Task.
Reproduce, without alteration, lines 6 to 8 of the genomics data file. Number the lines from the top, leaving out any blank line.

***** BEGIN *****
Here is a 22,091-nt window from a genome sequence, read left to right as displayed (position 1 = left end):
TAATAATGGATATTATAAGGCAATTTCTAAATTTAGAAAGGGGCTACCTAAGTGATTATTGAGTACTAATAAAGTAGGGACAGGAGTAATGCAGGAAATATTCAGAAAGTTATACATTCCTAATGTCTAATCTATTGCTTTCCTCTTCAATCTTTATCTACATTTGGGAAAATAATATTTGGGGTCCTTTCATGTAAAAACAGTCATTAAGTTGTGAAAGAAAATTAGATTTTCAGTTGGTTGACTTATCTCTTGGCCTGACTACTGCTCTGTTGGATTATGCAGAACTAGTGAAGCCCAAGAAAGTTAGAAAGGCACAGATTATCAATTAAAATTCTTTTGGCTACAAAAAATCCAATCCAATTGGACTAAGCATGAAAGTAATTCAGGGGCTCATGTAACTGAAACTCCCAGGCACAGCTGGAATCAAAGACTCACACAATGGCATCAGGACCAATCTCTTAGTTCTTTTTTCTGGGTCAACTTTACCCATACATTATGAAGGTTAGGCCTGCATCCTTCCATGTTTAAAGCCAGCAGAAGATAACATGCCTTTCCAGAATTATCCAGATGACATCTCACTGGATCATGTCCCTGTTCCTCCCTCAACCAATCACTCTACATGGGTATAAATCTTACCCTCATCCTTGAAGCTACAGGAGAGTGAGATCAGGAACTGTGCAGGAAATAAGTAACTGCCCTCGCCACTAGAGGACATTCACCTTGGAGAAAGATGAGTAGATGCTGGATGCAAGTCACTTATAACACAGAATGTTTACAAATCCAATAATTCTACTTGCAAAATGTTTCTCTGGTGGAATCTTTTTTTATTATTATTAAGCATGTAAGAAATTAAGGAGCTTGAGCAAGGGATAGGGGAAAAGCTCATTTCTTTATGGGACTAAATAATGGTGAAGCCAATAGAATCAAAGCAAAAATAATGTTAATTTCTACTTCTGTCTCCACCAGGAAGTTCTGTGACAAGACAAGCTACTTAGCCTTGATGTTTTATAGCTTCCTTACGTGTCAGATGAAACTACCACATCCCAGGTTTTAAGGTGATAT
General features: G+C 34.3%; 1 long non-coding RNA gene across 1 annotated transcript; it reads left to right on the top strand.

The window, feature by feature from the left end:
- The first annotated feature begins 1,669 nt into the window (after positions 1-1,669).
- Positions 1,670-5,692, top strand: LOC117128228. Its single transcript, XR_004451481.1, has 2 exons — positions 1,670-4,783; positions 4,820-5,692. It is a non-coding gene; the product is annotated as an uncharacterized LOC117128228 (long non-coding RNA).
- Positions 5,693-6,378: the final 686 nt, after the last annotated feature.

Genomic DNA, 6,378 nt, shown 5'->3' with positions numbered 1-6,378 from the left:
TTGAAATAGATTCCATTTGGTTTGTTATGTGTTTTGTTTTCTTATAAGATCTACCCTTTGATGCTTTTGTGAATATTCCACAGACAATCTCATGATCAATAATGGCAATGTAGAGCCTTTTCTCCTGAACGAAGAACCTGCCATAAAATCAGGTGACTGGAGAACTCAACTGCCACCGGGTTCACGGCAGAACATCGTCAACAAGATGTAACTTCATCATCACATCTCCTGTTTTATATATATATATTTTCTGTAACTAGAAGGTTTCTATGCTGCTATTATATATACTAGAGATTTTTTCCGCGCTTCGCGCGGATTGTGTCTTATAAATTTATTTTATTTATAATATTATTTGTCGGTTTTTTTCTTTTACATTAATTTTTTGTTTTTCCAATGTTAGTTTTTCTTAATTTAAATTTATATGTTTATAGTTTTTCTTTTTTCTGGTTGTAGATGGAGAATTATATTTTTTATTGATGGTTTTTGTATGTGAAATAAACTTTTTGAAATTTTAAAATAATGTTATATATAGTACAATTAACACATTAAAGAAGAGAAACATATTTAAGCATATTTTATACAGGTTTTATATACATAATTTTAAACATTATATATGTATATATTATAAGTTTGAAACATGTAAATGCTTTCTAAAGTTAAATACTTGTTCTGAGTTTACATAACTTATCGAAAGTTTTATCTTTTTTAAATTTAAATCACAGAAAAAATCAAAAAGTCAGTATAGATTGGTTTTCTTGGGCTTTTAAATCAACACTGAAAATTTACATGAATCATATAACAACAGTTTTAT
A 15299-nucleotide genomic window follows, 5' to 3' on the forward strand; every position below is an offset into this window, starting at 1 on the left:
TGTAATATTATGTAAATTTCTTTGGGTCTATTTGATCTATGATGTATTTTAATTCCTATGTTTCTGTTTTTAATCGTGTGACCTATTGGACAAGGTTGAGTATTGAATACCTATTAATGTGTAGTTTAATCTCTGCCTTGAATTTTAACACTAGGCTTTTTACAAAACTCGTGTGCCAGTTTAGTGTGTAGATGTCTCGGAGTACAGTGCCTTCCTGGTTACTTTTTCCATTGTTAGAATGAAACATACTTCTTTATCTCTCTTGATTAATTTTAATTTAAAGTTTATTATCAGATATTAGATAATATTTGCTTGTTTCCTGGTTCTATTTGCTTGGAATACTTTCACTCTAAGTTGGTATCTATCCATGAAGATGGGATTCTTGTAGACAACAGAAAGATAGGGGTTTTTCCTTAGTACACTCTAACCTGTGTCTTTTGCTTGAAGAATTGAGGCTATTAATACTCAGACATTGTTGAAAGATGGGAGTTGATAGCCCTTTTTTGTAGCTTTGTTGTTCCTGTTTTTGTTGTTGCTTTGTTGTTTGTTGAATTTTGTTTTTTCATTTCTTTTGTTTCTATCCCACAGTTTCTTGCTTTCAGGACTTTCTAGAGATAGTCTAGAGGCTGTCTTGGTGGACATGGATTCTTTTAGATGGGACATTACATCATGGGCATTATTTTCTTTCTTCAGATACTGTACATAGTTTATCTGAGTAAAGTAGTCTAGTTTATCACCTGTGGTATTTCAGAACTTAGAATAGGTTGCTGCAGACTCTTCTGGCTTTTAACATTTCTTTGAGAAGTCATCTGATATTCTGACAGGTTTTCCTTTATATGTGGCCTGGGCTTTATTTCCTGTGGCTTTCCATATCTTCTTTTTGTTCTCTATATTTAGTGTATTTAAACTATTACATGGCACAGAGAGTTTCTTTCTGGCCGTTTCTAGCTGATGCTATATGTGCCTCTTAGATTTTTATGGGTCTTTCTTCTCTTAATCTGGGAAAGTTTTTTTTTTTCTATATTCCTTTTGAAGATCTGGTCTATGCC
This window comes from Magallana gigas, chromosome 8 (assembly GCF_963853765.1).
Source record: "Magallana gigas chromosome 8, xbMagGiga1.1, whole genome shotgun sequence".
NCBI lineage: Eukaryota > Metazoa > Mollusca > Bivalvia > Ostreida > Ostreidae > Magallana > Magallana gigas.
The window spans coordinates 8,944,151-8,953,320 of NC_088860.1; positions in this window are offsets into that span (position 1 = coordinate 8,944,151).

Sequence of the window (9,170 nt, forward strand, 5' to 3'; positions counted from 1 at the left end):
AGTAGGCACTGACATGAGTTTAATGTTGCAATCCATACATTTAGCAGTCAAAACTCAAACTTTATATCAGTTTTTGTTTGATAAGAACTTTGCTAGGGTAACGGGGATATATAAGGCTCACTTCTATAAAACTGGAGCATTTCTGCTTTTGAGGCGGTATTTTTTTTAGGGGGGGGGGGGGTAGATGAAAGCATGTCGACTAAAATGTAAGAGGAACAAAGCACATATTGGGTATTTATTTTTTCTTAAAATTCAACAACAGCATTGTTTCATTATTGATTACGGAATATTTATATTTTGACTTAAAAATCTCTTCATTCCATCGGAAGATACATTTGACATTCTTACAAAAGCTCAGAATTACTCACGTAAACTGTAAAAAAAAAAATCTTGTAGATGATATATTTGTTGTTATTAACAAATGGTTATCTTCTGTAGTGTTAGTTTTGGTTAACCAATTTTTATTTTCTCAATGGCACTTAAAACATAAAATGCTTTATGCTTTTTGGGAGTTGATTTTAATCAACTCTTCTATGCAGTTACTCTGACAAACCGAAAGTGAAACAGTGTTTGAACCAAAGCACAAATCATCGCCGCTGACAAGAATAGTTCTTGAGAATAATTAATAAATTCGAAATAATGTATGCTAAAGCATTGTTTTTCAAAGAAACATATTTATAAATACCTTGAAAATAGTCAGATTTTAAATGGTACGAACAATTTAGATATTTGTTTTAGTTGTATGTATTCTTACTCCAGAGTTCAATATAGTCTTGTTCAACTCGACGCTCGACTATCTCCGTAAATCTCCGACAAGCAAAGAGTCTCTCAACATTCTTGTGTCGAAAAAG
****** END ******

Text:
- Positions 1,670-5,692, top strand: LOC117128228. Its single transcript, XR_004451481.1, has 2 exons — positions 1,670-4,783; positions 4,820-5,692. It is a non-coding gene; the product is annotated as an uncharacterized LOC117128228 (long non-coding RNA).
- Positions 5,693-6,378: the final 686 nt, after the last annotated feature.

Genomic DNA, 6,378 nt, shown 5'->3' with positions numbered 1-6,378 from the left: